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Samurai! [Paperback]

Saburo Sakai
4.7 out of 5 stars  See all reviews (7 customer reviews)

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Book Description

1 Jan 2006
Editorial Reviews Product Description This text documents the chivalry and valour of the combat aviator, Saburo Sakai, who fought American fighter pilots and, with 64 kills, would survive World War II as Japan's greatest living ace. This book traces his experiences from fighter-pilot school to the early Japanese victories; from his 600 mile fight for life from Guadalcanal to his base in Rabaul, to the story of the now handicapped veteran's return to the air during the final months of World War II. This book has been written by Martin Caidin from Saburo Sakai's own memoirs and journalist Fred Saito's interviews with the fighter pilot. --This text refers to the Paperback edition.
--This text refers to an alternate Paperback edition.

Product details

  • Paperback: 384 pages
  • Publisher: ibooks (1 Jan 2006)
  • Language: English
  • ISBN-10: 1596870869
  • ISBN-13: 978-1596870864
  • Product Dimensions: 20.8 x 13.6 x 2.6 cm
  • Average Customer Review: 4.7 out of 5 stars  See all reviews (7 customer reviews)
  • Amazon Bestsellers Rank: 6,425,895 in Books (See Top 100 in Books)

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First Sentence
ON the southernmost main Japanese island of Kyushu, the small city of Saga lies midway between two major centers which in recent years have become well known to thousands of Americans. Read the first page
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Customer Reviews

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Most Helpful Customer Reviews
10 of 10 people found the following review helpful
By A Customer
We sometimes forget that layer upon layer of patently false propaganda was created by the U.S. Government during World War II for consuption by the American population. This book cuts through these layers to reveal men, fighter pilots, not unlike the Americans they faced in many ways. This book gives the reader an understanding of what life what like for Sakai and his fellow pilots and helps explain mistakes made by the Japanese high command concerning pilot training and aircraft development. Mistakes which may have shortened the war and certainly saved many American lives. Sakai, who grew up poor but of a Samurai family (hence the title "Samurai"), while revealing the failures of the Japanese high command also gives an insight into the "Bushido" ("Warrior's Way") which debunks many of the myths which have sprung up about it. Even after losing an eye, Sakai continued to fly in combat and was invited to join the Japanese Self-Defense Force following the war (he declined). I recommend this book to anyone who truly studies World War II or is interested in aerial combat.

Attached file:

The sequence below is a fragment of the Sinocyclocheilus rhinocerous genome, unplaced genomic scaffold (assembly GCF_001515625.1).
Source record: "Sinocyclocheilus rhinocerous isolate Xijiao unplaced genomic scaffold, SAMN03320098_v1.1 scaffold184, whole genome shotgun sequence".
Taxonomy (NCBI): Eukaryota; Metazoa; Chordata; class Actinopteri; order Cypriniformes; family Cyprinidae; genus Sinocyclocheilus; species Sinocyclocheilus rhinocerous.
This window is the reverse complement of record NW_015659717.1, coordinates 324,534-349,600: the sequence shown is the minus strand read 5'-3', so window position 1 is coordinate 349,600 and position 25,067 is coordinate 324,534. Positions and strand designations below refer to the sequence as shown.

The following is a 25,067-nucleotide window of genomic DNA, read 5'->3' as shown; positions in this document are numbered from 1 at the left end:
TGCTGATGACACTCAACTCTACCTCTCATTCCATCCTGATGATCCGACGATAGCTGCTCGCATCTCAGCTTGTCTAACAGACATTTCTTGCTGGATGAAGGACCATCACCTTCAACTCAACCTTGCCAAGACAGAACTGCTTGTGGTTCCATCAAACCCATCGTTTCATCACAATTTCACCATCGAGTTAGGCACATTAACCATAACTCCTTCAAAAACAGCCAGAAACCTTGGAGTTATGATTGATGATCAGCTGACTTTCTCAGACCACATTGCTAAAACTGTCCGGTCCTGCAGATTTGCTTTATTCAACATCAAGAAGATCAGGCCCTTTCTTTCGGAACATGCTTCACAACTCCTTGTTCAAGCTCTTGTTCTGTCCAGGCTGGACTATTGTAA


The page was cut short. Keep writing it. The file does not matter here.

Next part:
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5 of 5 people found the following review helpful
5.0 out of 5 stars A book which is both exciting and moving 31 Jan 2001
Saburo Sakai died in September 2000, but his memory will live on through this stirring and unforgettable account of his wartime exploits. Trained to an incredibly high degree by an unforgiving and perfectionist system which rejected more than half of the candidates who sought to become fighter pilots, Sakai and his comrades cut a swathe through the ill-prepared opposition facing them at the start of The Pacific War. Yet, the tide turned against Japan and most of its great pilots were lost in doomed battles. Sakai's story takes in both the epic sweep of this contest between nations in the vast arena of the Pacific and the more intimate, personal experiences which marked his life.
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5 of 6 people found the following review helpful
5.0 out of 5 stars Fascinating Story of a Japanese Fighter Ace 26 Aug 1998
By A Customer
This book is a must for any history buff or anyone interested in what the "other side" of World War II was like. This work chronicles the career of Saburo Sakai and his many air battles throughout World War II. His words debunk many myths about Japanese pilots (he even admits to turning back from a suicide mission) and gives one a personal feel to the historical events that unfolded around him. One can also plot the technological climb of aircraft as Sakai describes how adversaries steadily got better and better. This book would even be good reading for "peaceniks" who think development of new aircraft and weapons are a waste of money. They will see through Sakai's work how one superior fighter plane (the Zero) was able to command the skies in the Pacific war for several years until better aircraft were turned out by the U.S. In the future, the U.S. may not be so lucky. This is a superior book and is one of the best written about World War II.
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5.0 out of 5 stars One of the best books I have read 17 Mar 2014
Format:Paperback|Verified Purchase
Have been looking for this book for a long time - was not dissapointed,best read. Will definately follow up on the other works by this author
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